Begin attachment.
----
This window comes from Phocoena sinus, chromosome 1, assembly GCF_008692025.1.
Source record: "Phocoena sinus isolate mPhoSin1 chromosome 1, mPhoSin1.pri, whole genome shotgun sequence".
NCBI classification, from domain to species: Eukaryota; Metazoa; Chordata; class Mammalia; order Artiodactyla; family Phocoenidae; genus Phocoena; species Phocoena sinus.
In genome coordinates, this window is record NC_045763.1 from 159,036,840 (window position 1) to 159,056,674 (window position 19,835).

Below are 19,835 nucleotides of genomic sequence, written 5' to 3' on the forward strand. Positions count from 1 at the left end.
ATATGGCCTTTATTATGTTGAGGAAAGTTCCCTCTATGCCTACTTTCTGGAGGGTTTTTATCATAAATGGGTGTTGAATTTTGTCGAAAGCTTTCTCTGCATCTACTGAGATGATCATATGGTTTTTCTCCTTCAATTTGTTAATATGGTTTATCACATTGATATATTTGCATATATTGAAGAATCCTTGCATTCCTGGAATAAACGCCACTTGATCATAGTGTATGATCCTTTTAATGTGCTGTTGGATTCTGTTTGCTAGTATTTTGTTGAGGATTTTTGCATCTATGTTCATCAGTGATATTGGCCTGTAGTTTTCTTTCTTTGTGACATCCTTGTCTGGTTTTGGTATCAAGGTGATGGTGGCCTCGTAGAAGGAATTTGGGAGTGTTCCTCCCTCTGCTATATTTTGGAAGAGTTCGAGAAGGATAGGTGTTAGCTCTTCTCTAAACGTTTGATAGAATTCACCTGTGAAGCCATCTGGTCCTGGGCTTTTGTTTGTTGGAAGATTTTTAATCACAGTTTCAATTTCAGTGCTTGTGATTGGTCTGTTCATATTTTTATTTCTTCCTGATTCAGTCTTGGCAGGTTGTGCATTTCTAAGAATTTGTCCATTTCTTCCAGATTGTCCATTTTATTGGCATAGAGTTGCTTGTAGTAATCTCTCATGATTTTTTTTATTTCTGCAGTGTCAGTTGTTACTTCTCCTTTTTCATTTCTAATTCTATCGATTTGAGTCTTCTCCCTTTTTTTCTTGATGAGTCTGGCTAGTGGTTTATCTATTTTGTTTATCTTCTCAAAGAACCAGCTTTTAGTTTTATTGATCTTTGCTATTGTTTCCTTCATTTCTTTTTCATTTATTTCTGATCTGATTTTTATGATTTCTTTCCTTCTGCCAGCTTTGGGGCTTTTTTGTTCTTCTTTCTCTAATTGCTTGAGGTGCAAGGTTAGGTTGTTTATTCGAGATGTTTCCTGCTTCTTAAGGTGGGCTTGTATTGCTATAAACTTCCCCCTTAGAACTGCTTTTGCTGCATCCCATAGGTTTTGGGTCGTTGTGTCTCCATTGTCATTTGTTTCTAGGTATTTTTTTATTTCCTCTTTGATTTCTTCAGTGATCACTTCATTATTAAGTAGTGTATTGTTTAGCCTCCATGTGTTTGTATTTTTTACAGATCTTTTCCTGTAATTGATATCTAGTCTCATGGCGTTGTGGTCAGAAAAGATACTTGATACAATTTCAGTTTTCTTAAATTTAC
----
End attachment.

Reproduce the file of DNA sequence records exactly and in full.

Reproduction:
This window comes from Phocoena sinus, chromosome 1, assembly GCF_008692025.1.
Source record: "Phocoena sinus isolate mPhoSin1 chromosome 1, mPhoSin1.pri, whole genome shotgun sequence".
NCBI classification, from domain to species: Eukaryota; Metazoa; Chordata; class Mammalia; order Artiodactyla; family Phocoenidae; genus Phocoena; species Phocoena sinus.
In genome coordinates, this window is record NC_045763.1 from 159,036,840 (window position 1) to 159,056,674 (window position 19,835).

Below are 19,835 nucleotides of genomic sequence, written 5' to 3' on the forward strand. Positions count from 1 at the left end.
ATATGGCCTTTATTATGTTGAGGAAAGTTCCCTCTATGCCTACTTTCTGGAGGGTTTTTATCATAAATGGGTGTTGAATTTTGTCGAAAGCTTTCTCTGCATCTACTGAGATGATCATATGGTTTTTCTCCTTCAATTTGTTAATATGGTTTATCACATTGATATATTTGCATATATTGAAGAATCCTTGCATTCCTGGAATAAACGCCACTTGATCATAGTGTATGATCCTTTTAATGTGCTGTTGGATTCTGTTTGCTAGTATTTTGTTGAGGATTTTTGCATCTATGTTCATCAGTGATATTGGCCTGTAGTTTTCTTTCTTTGTGACATCCTTGTCTGGTTTTGGTATCAAGGTGATGGTGGCCTCGTAGAAGGAATTTGGGAGTGTTCCTCCCTCTGCTATATTTTGGAAGAGTTCGAGAAGGATAGGTGTTAGCTCTTCTCTAAACGTTTGATAGAATTCACCTGTGAAGCCATCTGGTCCTGGGCTTTTGTTTGTTGGAAGATTTTTAATCACAGTTTCAATTTCAGTGCTTGTGATTGGTCTGTTCATATTTTTATTTCTTCCTGATTCAGTCTTGGCAGGTTGTGCATTTCTAAGAATTTGTCCATTTCTTCCAGATTGTCCATTTTATTGGCATAGAGTTGCTTGTAGTAATCTCTCATGATTTTTTTTATTTCTGCAGTGTCAGTTGTTACTTCTCCTTTTTCATTTCTAATTCTATCGATTTGAGTCTTCTCCCTTTTTTTCTTGATGAGTCTGGCTAGTGGTTTATCTATTTTGTTTATCTTCTCAAAGAACCAGCTTTTAGTTTTATTGATCTTTGCTATTGTTTCCTTCATTTCTTTTTCATTTATTTCTGATCTGATTTTTATGATTTCTTTCCTTCTGCCAGCTTTGGGGCTTTTTTGTTCTTCTTTCTCTAATTGCTTGAGGTGCAAGGTTAGGTTGTTTATTCGAGATGTTTCCTGCTTCTTAAGGTGGGCTTGTATTGCTATAAACTTCCCCCTTAGAACTGCTTTTGCTGCATCCCATAGGTTTTGGGTCGTTGTGTCTCCATTGTCATTTGTTTCTAGGTATTTTTTTATTTCCTCTTTGATTTCTTCAGTGATCACTTCATTATTAAGTAGTGTATTGTTTAGCCTCCATGTGTTTGTATTTTTTACAGATCTTTTCCTGTAATTGATATCTAGTCTCATGGCGTTGTGGTCAGAAAAGATACTTGATACAATTTCAGTTTTCTTAAATTTAC